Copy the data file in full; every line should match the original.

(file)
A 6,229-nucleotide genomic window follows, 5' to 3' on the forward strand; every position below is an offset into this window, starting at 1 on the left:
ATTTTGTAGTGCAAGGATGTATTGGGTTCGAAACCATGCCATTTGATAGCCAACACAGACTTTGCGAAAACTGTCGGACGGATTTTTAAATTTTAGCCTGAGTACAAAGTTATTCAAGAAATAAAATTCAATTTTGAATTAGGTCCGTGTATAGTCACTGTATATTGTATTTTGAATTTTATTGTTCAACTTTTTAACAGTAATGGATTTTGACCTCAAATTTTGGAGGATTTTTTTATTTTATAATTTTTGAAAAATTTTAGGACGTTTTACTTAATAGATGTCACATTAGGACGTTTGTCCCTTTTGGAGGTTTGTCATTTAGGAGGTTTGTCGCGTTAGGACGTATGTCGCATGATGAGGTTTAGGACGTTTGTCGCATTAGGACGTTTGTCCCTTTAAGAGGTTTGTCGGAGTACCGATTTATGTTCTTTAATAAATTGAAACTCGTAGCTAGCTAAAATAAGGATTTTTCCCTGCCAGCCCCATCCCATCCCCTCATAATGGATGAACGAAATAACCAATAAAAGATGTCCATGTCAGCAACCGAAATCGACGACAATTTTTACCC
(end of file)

A 6,229-nucleotide genomic window follows, 5' to 3' on the forward strand; every position below is an offset into this window, starting at 1 on the left:
ATTTTGTAGTGCAAGGATGTATTGGGTTCGAAACCATGCCATTTGATAGCCAACACAGACTTTGCGAAAACTGTCGGACGGATTTTTAAATTTTAGCCTGAGTACAAAGTTATTCAAGAAATAAAATTCAATTTTGAATTAGGTCCGTGTATAGTCACTGTATATTGTATTTTGAATTTTATTGTTCAACTTTTTAACAGTAATGGATTTTGACCTCAAATTTTGGAGGATTTTTTTATTTTATAATTTTTGAAAAATTTTAGGACGTTTTACTTAATAGATGTCACATTAGGACGTTTGTCCCTTTTGGAGGTTTGTCATTTAGGAGGTTTGTCGCGTTAGGACGTATGTCGCATGATGAGGTTTAGGACGTTTGTCGCATTAGGACGTTTGTCCCTTTAAGAGGTTTGTCGGAGTACCGATTTATGTTCTTTAATAAATTGAAACTCGTAGCTAGCTAAAATAAGGATTTTTCCCTGCCAGCCCCATCCCATCCCCTCATAATGGATGAACGAAATAACCAATAAAAGATGTCCATGTCAGCAACCGAAATCGACGACAATTTTTACCC